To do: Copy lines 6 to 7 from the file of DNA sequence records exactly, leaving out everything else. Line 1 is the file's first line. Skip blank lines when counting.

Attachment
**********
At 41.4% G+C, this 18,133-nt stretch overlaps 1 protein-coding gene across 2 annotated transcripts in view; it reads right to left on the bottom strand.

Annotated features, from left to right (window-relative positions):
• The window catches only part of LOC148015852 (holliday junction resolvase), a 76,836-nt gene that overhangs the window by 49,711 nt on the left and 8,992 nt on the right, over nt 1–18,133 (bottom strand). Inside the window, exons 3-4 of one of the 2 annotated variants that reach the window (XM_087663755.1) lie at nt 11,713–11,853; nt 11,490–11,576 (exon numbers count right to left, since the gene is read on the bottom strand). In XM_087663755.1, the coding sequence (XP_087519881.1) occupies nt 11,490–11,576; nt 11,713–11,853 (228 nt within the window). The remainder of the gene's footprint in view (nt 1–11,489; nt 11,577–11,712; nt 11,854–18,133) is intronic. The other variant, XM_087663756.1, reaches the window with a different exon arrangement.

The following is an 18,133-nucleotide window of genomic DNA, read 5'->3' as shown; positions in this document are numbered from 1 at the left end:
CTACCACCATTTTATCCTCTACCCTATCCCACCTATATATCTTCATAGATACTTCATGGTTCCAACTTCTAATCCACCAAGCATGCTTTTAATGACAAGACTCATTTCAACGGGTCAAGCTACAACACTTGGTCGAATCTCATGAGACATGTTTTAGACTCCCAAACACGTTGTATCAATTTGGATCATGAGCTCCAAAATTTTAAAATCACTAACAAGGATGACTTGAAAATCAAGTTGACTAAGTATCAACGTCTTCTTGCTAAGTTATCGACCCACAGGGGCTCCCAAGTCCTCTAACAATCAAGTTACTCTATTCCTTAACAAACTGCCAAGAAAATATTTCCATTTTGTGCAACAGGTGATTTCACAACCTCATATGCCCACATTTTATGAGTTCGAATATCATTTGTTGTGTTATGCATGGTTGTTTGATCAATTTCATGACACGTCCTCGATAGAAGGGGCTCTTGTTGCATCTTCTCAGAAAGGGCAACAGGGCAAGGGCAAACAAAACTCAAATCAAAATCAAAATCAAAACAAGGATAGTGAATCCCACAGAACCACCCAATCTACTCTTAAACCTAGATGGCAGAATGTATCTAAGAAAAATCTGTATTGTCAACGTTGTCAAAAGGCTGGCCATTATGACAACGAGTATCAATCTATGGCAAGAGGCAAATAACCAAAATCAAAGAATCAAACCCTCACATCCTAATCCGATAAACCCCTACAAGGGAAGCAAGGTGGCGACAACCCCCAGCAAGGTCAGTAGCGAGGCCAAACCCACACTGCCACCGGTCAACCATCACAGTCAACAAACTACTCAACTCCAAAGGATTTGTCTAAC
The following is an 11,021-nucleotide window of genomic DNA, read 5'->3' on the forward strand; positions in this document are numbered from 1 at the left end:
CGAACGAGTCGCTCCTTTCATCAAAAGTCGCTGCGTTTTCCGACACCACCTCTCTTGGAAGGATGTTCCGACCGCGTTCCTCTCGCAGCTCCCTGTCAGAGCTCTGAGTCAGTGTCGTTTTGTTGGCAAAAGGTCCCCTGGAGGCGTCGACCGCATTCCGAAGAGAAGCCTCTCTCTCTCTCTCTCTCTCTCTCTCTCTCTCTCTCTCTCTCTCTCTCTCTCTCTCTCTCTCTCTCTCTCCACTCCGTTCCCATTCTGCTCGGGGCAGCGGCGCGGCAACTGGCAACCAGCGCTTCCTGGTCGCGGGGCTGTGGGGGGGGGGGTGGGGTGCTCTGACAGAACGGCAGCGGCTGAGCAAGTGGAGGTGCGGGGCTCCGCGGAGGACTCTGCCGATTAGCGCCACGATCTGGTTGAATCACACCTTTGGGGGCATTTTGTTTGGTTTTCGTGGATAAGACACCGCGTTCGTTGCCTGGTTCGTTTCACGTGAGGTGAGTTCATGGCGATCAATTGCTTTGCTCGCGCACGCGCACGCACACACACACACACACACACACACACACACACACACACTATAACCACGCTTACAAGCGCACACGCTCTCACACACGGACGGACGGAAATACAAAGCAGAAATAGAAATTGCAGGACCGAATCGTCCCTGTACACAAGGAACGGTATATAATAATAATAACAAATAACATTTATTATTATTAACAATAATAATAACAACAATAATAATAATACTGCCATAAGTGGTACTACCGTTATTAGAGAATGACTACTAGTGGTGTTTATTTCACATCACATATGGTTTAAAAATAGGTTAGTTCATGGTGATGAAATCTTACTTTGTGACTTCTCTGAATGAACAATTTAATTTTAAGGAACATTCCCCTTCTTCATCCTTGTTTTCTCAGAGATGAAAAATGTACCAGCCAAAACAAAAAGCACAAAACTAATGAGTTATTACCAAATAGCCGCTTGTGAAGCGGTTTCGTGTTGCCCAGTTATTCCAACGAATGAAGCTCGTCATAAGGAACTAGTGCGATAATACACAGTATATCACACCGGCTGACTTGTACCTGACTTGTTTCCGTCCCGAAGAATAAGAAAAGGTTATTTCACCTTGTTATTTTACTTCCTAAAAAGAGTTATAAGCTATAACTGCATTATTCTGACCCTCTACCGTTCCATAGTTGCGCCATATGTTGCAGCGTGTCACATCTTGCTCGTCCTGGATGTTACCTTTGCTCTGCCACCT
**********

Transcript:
The following is an 11,021-nucleotide window of genomic DNA, read 5'->3' on the forward strand; positions in this document are numbered from 1 at the left end:
CGAACGAGTCGCTCCTTTCATCAAAAGTCGCTGCGTTTTCCGACACCACCTCTCTTGGAAGGATGTTCCGACCGCGTTCCTCTCGCAGCTCCCTGTCAGAGCTCTGAGTCAGTGTCGTTTTGTTGGCAAAAGGTCCCCTGGAGGCGTCGACCGCATTCCGAAGAGAAGCCTCTCTCTCTCTCTCTCTCTCTCTCTCTCTCTCTCTCTCTCTCTCTCTCTCTCTCTCTCTCTCTCTCTCTCCACTCCGTTCCCATTCTGCTCGGGGCAGCGGCGCGGCAACTGGCAACCAGCGCTTCCTGGTCGCGGGGCTGTGGGGGGGGGGGTGGGGTGCTCTGACAGAACGGCAGCGGCTGAGCAAGTGGAGGTGCGGGGCTCCGCGGAGGACTCTGCCGATTAGCGCCACGATCTGGTTGAATCACACCTTTGGGGGCATTTTGTTTGGTTTTCGTGGATAAGACACCGCGTTCGTTGCCTGGTTCGTTTCACGTGAGGTGAGTTCATGGCGATCAATTGCTTTGCTCGCGCACGCGCACGCACACACACACACACACACACACACACACACACACACACTATAACCACGCTTACAAGCGCACACGCTCTCACACACGGACGGACGGAAATACAAAGCAGAAATAGAAATTGCAGGACCGAATCGTCCCTGTACACAAGGAACGGTATATAATAATAATAACAAATAACATTTATTATTATTAACAATAATAATAACAACAATAATAATAATACTGCCATAAGTGGTACTACCGTTATTAGAGAATGACTACTAGTGGTGTTTATTTCACATCACATATGGTTTAAAAATAGGTTAGTTCATGGTGATGAAATCTTACTTTGTGACTTCTCTGAATGAACAATTTAATTTTAAGGAACATTCCCCTTCTTCATCCTTGTTTTCTCAGAGATGAAAAATGTACCAGCCAAAACAAAAAGCACAAAACTAATGAGTTATTACCAAATAGCCGCTTGTGAAGCGGTTTCGTGTTGCCCAGTTATTCCAACGAATGAAGCTCGTCATAAGGAACTAGTGCGATAATACACAGTATATCACACCGGCTGACTTGTACCTGACTTGTTTCCGTCCCGAAGAATAAGAAAAGGTTATTTCACCTTGTTATTTTACTTCCTAAAAAGAGTTATAAGCTATAACTGCATTATTCTGACCCTCTACCGTTCCATAGTTGCGCCATATGTTGCAGCGTGTCACATCTTGCTCGTCCTGGATGTTACCTTTGCTCTGCCACCT